ANNAPOLIS, Md. (March 7, 2018) – The Board of Revenue Estimates voted today to decrease the revenue projection for the State of Maryland for Fiscal Year 2018 by $39.4 million and to increase the projection for Fiscal Year 2019 by $433.6 million.
The FY 2019 revision is largely the result of federal tax reform that is expected to produce a large uptick in state revenues. However, the projected increase also masks estimated reductions to withholding and sales taxes, which reflects a continued sluggish economic recovery and an uncertain fiscal future.
Following the vote, Comptroller Franchot released the following statement:
“Today, the Board voted on a recommendation to decrease the revenue projections for the State of Maryland for Fiscal Year 2018 by $39.4 million, and increase our projection for Fiscal Year 2019 by $433.6 million.
These new estimates are heavily influenced by the Tax Cuts and Jobs Act passed by Congress and signed into law by President Trump. While I am optimistic about this considerable increase in the General Fund, I want to offer a note of caution, as there are two stories to tell.
First and foremost, our revenue estimating team reports a 34 percent growth in our fourth quarter estimated payments, which was highly unusual. This is three times what we would normally witness. Attempting to determine if this was an intentional taxpayer strategy to pay tax bills in full in an effort to receive a vast federal refund before that option is gone — or something else entirely — remains to be seen.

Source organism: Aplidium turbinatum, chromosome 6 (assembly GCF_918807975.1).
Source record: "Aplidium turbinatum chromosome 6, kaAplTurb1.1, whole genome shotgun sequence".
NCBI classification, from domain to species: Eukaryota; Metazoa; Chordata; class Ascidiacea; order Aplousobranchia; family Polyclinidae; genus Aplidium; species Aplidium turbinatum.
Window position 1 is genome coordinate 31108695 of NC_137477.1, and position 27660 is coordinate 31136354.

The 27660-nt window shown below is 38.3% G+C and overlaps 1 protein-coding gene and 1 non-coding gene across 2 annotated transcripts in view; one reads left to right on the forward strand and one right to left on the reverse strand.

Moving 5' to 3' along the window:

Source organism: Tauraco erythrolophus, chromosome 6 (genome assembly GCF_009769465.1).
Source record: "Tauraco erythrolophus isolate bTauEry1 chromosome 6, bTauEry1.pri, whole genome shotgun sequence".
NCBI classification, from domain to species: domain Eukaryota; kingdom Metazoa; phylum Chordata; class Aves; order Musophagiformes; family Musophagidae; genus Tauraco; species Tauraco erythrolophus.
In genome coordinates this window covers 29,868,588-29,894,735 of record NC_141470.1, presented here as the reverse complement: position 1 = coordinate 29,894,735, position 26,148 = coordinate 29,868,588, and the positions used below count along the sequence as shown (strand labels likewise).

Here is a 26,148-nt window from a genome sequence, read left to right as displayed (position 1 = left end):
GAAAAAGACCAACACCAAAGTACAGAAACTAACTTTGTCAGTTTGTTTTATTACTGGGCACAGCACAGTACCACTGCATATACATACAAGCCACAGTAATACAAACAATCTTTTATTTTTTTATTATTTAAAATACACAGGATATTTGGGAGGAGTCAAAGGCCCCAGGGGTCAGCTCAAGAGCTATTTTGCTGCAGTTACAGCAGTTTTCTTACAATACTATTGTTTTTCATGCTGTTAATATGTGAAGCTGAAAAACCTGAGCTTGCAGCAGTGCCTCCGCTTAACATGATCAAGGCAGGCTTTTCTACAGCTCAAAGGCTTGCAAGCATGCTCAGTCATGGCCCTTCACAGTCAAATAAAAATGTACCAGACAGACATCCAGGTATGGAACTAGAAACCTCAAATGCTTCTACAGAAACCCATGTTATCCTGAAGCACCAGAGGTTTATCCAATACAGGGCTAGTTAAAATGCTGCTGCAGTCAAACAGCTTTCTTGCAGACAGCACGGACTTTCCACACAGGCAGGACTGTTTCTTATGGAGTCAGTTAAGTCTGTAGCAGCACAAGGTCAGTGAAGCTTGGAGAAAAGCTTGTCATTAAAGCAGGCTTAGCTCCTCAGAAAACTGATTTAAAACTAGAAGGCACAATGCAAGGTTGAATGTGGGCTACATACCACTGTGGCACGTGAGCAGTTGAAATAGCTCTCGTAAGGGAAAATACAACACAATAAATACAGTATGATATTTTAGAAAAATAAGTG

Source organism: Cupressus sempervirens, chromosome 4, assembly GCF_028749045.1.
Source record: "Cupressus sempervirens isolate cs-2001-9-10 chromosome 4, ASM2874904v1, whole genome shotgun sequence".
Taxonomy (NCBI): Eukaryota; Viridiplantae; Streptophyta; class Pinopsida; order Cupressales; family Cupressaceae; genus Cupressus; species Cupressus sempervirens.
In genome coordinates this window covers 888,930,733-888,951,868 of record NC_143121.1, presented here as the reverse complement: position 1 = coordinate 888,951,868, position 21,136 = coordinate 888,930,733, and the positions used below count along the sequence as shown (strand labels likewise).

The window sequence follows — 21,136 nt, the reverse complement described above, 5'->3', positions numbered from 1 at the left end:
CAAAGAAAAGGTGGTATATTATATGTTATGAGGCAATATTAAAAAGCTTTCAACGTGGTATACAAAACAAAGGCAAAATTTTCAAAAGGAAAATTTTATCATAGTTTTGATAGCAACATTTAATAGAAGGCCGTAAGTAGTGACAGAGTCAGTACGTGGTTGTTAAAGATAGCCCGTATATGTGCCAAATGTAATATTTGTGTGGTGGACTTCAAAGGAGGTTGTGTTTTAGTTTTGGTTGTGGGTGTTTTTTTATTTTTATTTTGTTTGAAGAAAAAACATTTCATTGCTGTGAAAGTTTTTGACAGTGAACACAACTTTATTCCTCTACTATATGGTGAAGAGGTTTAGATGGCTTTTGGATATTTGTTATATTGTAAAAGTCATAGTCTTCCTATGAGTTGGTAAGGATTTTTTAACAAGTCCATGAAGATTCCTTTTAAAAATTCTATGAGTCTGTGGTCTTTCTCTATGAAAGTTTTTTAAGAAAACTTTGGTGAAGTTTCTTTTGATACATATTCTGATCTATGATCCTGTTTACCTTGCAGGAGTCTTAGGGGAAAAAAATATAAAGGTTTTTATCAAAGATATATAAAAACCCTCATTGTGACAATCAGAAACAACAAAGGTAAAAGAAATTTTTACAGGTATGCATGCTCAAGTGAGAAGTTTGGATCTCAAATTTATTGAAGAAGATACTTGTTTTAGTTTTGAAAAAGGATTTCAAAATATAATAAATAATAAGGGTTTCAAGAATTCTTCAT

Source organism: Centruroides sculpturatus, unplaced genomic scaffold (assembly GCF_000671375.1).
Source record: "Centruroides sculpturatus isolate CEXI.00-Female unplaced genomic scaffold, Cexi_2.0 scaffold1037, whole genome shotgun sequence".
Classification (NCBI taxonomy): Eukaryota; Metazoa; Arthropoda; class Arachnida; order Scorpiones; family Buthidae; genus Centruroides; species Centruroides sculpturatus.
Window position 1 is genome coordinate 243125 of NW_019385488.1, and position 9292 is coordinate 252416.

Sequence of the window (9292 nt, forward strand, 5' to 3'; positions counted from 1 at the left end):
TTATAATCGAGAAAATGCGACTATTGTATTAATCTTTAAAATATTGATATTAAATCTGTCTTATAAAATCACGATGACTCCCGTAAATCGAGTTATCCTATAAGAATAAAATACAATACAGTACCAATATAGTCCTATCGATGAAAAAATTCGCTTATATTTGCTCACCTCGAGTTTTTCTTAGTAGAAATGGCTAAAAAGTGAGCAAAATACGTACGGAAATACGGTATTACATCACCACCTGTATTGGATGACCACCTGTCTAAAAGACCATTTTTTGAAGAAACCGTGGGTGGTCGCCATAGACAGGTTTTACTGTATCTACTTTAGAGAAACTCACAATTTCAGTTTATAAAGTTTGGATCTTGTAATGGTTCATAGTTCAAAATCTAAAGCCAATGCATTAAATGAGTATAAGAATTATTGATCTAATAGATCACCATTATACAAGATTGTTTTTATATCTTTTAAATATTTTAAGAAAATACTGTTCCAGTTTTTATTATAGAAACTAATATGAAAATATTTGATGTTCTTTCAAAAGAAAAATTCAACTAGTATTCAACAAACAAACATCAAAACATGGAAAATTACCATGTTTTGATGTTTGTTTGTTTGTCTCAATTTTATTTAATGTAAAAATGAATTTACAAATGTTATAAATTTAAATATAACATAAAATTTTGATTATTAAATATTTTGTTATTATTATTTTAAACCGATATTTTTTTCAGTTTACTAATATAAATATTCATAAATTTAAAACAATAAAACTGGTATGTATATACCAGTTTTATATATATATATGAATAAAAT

Another concern with the new tax code is what I call Sticker Shock. While the potential federal refund may be tantalizing, citizens used to getting a state refund might not get one or may end up owing money. For those living paycheck to paycheck, this could be devastating.
In addition, this overall revenue windfall is masking another economic reality: reductions to both withholding by $30 million and sales tax by $15 million annually. Serving as a reminder that Maryland is still feeling the long tentacles of the Great Recession pulling down our economy. This is a true-up to our underlying wage and retail sales tax base that are small in the grand scheme of things, but reflective of lethargic wage growth and subdued consumer spending.
The bottom line is we continue to tread uncertain fiscal waters. Businesses both large and small still need to determine how best to navigate these new tax laws that appear on the whole mostly beneficial.
Time will bear out the reality and inform us on future spending and deficit ratios. With just a little over a month until the legislature adjourns for the year, I once again urge legislators to reject any proposals that would increase or create taxes and fees because we need to provide some stability and relief for our working-class citizens and small businesses.
I am confident that if we continue on the current path of fiscal prudence, we will be well-positioned to emerge from these economic and fiscal uncertainties stronger than before and we will be properly prepared to weather future disturbances in our economy.
Let me thank my colleagues on the Board, Secretary Brinkley and Treasurer Kopp as well as BRE Director Andrew Schaufele, the BRE staff and all the members of the Revenue Monitoring Committee for your diligent work in preparing this report.”
View the data here.